After experiencing the writhing blob-surge of Mexican humanity getting on the bus, you will experience the same blob-surge of Mexican humanity inside the bus only it will cease to writhe. You will be immobilized. All you can do is think?moving will not be an option. If you multiply the number of seats in a Mexican bus by three, you will have number of people with which you will have to contend when riding the bus in Mexico.I knew the number of seats in each bus at one time.
However, the city of Guanajuato has been upgrading their buses and I no longer know exactly how many seats are in the new buses. No matter the number, it is an irrevocable fact of life in Mexico that three times the safe occupant limit will somehow be jammed inside a bus.This happens in other conveyances as well. All one must do to observe this fact is stand on the street and watch cabs and cars roll by. A car in Mexico, designed to seat four, will in this country comfortably hold twelve.
And my Lord, a truck! A simple Ford pickup will comfortably hold an entire neighborhood. The habit of stuffing many people into vehicles is nothing new or unusual in Mexico. This is also not particular to Mexico.Our friend, Saiko, tells us that Mexico is nothing compared with Japan. She lives in a little city outside Tokyo and must ride the train to Tokyo each day to work.
The train stations and subways also have the blobbing-surging boarding technique. Instead of Mexicans, you have a writhing blob-surge of Japanese humanity trying to get on the conveyances all at the same time. But what is unique is that they have "stuffers" to assist you.
These are people with what sounds like gigantic push brooms who will actually push the blob-surge of people into the door of the train so it will close. They literally "pack" you through the door and into the passenger compartment.We need "stuffers" in Mexico!.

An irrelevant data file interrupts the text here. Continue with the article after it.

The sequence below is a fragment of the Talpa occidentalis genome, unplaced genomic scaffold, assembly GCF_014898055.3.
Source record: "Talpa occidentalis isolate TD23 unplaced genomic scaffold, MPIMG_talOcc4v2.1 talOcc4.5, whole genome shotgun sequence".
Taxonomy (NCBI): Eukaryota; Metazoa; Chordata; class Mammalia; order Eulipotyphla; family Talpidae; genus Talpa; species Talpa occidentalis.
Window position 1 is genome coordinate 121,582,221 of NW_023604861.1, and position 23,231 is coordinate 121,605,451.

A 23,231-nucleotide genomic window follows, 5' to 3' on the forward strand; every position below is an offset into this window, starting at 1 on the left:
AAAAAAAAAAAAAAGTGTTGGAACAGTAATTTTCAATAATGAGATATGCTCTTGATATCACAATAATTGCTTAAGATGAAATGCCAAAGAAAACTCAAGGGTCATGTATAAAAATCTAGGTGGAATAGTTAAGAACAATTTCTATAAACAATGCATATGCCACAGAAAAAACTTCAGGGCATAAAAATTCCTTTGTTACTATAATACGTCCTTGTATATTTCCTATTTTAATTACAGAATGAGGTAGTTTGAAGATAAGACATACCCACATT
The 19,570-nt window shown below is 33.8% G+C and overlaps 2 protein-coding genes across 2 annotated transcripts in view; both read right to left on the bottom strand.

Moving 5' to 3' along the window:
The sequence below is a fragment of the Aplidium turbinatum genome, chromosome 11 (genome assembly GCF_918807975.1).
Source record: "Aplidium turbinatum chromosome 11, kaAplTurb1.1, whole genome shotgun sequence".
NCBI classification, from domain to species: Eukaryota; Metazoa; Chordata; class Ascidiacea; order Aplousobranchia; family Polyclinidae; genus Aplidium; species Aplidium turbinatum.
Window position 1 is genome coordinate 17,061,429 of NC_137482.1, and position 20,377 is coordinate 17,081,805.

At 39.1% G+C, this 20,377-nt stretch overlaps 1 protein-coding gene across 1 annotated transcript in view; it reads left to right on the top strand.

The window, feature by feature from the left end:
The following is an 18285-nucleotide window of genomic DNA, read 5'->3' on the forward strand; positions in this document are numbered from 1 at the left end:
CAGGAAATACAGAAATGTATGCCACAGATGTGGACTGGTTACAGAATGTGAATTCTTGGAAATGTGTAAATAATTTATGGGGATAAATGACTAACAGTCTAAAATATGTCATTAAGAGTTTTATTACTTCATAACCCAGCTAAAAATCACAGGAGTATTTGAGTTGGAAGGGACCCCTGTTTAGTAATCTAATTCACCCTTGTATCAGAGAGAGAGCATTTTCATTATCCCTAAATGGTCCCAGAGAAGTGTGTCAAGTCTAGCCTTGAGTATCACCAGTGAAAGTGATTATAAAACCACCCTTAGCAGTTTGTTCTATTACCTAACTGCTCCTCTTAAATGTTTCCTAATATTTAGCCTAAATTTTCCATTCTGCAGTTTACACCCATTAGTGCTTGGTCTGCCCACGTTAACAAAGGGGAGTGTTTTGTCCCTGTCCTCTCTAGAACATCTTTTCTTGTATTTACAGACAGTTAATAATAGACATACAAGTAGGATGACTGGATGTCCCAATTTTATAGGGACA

In the last six months, I have had the privilege of "sitting" on the bus exactly three times. Another irrevocable fact of Mexican bus riding is that you can almost count on having to stand. This is usually ok. Since you will be packed tightly, sandwiched between people, backpacks, packages, and maybe a goat, there is almost no chance of falling when the bus driver makes the unavoidable death-defying hairpin turns.Mexicans are a close and not easily embarrassed people.
They have to be from generations of Mexican bus riding. When you stand on the bus, you are mashed into parts of other people's bodies of which you would never speak in mixed company. You simply cannot afford to be squeamish and still use public transportation.
My body's parts have been places where no married man's should go. (God forbid if I had eaten beans that day!) I've had fundaments mashed into parts of me that leave me traumatized for days afterward. If I am ever lucky enough to score a seat on a bus then I can be guaranteed to have my face smashed into parts of women's bodies?parts only their husbands should touch.My wife, however, is a good sport about this and gets a good laugh (all the time) at my expense.If body parts do not smash you then bags, backpacks, machine parts, or any one of a variety of objects will threaten to smack you in the head.
It is almost worth having to stand to avoid potential injuries.Getting off the bus can also be a feat in human athleticism. Imagine thirty Junior High kids riding the bus to class, all standing in the aisle, and all wearing backpacks.
They are packed tightly into the aisle with their backpacks interlocked like a series of cogs in a machine. If one turns, they all turn. Imagine getting past that to get out the back door of the bus!.As you can see, life as an American expat is not all fun and games. Between four-hour lunches and sitting in beautiful parks watching the world go by mainly not doing much of anything in our new lives, one must consider how we Americans struggle so valiantly with the vast differences in this culture.
My God in heaven, the things with which we must contend.Next time?Mexican Streetwalking..Expatriates Doug and Cindi Bower have successfully expatriated to Mexico, learning through trial and error how to do it from the conception of the initial idea to driving up to their new home in another country.
Now the potential expatriate can benefit from their more than three years of pre-expat research to their more than two years of actually living in Mexico. The Plain Truth about Living in Mexico answers the potential expatriate's questions by leading them through the process from the beginning to the end. In this comprehensive guide, you will learn not only how-to expatriate but will learn what to expect, in daily life, before coming to Mexico.
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By: Douglas Bower